Amid a swirl of controversy, federal banking regulators unveiled a complex package to rescue Continental Illinois National Bank and Trust Company, the nation's eighth largest bank.
The bailout, the largest in United States banking history, has two basic thrusts: to shore up the bank's financial condition with $4.5 billion in assistance; and to beef up management by installing new top executives. The goal is to produce a smaller bank able to stand on its own and less dependent on volatile sources of funds.
The rescue operation was masterminded by the Federal Deposit Insurance Corporation (FDIC), the Comptroller of the Currency, and the Federal Reserve Board.
In July 1982, Continental Illinois announced that it would suffer large losses because it had purchased $1 billion in energy loans, many of poor quality , from the failed Penn Square Bank of Oklahoma. Since May 1984, Continental has been kept afloat by a $7.5 billion temporary aid package assembled by the FDIC and 28 major banks.
By purchasing many of the bank's bad loans and injecting new funds, the regulators ''have created through this transaction one of the very strongest banks in the world,'' said FDIC chairman William M. Isaac. The bank's ratio of capital (or owners' equity) to assets (or loans) will be about 7 percent, he said, putting it among the highest in the industry.
As part of the package the boards of directors of the bank and its parent company have named two new chief executive officers. Each will be paid $600,000 and granted options to buy stock. John E. Swearingen, former chief executive officer of Standard Oil Company (Indiana) has been named board chairman and chief executive officer of Continental Illinois Corporation, the bank's parent. William S. Ogden, former vice-chairman of Chase Manhattan Bank, was named board chairman and chief executive officer of Continental Illinois National Bank.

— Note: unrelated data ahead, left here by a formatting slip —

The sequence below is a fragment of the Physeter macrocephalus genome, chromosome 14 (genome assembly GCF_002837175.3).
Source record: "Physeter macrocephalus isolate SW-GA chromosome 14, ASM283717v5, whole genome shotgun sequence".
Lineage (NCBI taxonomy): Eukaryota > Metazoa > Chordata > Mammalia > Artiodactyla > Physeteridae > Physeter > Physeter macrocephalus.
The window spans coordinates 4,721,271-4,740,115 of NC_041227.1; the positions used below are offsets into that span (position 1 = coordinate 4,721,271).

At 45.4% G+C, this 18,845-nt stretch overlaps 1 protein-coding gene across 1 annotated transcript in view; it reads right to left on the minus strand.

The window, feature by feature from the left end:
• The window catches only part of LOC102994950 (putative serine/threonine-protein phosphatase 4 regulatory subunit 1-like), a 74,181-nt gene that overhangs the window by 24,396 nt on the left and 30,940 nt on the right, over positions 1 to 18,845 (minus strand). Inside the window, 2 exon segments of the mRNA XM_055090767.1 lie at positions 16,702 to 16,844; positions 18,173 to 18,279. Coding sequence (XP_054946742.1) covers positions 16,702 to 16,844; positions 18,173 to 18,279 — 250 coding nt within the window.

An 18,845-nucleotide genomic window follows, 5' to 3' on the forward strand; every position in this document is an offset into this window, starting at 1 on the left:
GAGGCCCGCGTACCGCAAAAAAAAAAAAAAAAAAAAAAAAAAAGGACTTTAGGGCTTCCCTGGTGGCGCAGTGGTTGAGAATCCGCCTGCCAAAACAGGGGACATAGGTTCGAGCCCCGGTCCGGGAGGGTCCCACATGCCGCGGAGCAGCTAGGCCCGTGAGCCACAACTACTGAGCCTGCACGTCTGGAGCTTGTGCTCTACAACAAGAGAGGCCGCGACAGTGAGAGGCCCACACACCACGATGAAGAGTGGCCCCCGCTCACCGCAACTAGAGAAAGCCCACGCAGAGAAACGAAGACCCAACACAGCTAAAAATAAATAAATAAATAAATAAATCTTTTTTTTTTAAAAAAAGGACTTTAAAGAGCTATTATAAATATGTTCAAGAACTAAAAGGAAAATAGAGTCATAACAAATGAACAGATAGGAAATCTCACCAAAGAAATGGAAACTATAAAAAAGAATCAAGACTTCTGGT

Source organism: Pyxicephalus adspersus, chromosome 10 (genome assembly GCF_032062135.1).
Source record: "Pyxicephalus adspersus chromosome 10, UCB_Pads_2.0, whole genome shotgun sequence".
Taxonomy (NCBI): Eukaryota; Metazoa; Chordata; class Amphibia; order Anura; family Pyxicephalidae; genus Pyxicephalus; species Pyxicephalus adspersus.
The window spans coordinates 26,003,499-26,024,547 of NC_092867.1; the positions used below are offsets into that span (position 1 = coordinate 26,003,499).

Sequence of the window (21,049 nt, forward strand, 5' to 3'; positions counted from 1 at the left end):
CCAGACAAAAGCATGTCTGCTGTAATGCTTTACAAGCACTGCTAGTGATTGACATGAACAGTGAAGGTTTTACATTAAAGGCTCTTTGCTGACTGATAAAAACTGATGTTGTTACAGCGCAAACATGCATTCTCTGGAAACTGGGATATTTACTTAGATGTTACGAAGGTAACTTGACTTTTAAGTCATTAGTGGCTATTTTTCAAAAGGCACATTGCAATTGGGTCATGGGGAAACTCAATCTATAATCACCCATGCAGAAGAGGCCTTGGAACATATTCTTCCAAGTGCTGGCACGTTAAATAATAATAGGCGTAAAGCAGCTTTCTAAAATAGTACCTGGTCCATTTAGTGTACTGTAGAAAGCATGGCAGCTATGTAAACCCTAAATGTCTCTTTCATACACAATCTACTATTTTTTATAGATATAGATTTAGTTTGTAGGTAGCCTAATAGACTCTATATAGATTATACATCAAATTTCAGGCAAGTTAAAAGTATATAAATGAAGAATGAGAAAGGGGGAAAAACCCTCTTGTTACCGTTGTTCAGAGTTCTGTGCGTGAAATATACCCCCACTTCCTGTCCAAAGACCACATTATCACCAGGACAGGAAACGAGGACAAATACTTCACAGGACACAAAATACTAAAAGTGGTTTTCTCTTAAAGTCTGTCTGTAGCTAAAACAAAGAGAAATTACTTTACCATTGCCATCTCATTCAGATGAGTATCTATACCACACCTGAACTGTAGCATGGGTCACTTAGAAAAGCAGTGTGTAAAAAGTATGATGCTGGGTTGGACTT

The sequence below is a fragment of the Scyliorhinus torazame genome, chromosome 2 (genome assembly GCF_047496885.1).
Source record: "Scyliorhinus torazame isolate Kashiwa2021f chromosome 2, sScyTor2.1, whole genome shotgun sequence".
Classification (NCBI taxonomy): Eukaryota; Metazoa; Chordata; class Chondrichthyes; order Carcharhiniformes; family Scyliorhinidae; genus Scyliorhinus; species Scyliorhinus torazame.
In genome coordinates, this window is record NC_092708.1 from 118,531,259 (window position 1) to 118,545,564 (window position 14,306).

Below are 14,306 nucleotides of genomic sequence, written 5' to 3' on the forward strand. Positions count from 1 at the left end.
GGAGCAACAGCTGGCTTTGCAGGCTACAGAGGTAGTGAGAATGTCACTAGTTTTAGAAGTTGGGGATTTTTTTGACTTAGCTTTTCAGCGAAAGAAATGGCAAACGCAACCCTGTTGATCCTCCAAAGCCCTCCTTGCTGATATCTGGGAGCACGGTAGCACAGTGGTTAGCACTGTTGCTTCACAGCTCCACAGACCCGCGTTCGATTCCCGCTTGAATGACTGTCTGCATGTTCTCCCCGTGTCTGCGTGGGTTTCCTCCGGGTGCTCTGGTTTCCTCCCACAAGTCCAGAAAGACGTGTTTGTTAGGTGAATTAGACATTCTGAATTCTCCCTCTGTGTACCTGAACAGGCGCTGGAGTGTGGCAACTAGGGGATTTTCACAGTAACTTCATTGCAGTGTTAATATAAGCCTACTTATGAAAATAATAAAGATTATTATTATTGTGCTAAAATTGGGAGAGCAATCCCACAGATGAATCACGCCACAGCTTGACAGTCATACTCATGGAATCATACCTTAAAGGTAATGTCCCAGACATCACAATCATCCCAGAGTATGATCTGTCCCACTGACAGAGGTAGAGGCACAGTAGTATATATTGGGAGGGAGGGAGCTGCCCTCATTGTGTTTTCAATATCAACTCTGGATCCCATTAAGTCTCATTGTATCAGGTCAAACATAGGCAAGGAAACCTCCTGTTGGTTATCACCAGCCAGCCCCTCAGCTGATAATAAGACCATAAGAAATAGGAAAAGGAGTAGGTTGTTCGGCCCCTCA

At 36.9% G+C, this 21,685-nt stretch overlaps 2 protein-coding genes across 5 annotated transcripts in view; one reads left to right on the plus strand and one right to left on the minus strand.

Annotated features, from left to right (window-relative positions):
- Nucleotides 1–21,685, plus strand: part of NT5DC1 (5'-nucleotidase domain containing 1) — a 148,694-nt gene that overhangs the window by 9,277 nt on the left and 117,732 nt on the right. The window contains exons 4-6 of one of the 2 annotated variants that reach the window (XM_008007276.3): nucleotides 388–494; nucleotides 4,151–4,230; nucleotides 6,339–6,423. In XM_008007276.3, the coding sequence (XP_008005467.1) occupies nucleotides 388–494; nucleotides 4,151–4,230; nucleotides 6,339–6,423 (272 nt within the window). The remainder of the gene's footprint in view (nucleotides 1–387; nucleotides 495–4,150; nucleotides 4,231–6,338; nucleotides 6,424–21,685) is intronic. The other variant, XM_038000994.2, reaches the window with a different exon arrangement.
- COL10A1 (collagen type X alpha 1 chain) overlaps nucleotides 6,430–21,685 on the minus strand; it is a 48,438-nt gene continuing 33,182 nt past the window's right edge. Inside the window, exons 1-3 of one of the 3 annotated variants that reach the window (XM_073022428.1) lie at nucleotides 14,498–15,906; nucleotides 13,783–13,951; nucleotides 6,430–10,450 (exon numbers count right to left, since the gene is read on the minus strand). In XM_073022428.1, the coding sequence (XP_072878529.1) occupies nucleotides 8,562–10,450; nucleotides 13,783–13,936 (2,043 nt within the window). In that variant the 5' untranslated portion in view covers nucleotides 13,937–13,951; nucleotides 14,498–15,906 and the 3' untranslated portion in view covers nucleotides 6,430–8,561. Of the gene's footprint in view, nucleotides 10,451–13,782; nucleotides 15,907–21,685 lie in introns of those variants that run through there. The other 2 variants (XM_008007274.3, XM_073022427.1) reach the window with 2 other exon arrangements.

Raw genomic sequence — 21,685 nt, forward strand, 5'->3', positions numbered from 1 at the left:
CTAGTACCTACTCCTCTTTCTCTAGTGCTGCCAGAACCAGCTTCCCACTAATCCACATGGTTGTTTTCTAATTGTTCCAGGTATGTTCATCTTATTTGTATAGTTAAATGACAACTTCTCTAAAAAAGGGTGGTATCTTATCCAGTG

''We have found two of the world's most outstanding executives to come in and take control,'' Isaac said. ''The FDIC will not be running the bank.''
The bank's two current top officers have resigned their positions and board seats effective Aug. 13, but they will serve as vice-chairmen of the bank until a new management team is in place.
Before the aid package can take effect, Continental's existing shareholders must approve the transaction, which gives the government 80 percent of the bank's stock, thus severely reducing current shareholders' ownership position. Approval is expected within 45 to 60 days, Isaac said.
The bailout is controversial.
Treasury Secretary Donald T. Regan says the bailout is ''bad public policy'' because of the protection it indirectly offers holders of Continental bonds. Issac said protection for the holding company bondholders was ''troubling'' but that due to technical factors no workable way around the problem was found.
House Banking Committee chairman Fernand J. St Germain (D) of Rhode Island said the bailout ''raises the greatest array of questions in the history of the federal bank regulatory system.'' He complained that the deal was completed without public debate, created large contingent liabilities for the federal Treasury, and reshaped the banking industry without review or prior approval. FDIC chairman Isaac said the government ''is not going to lose a significant amount of money'' on the package.
Under the terms of the bailout, the FDIC will:
* Spend $2 billion to buy troubled loans Continental now values at $3 billion. The resulting $1 billion write-down in stockholder equity is the largest in US banking history.
* Buy an additional $1.5 billion in bad loans for full value over the next three years. But Continental will not be able to sell the government bad loans made to foreign governments.
* Buy $1 billion in nonvoting preferred stock. The shares can be converted into 80 percent of Continential Illinois Corporation's common stock. If the FDIC loses money on the rescue plan, it may acquire at bargain prices the remaining 20 percent of the stock.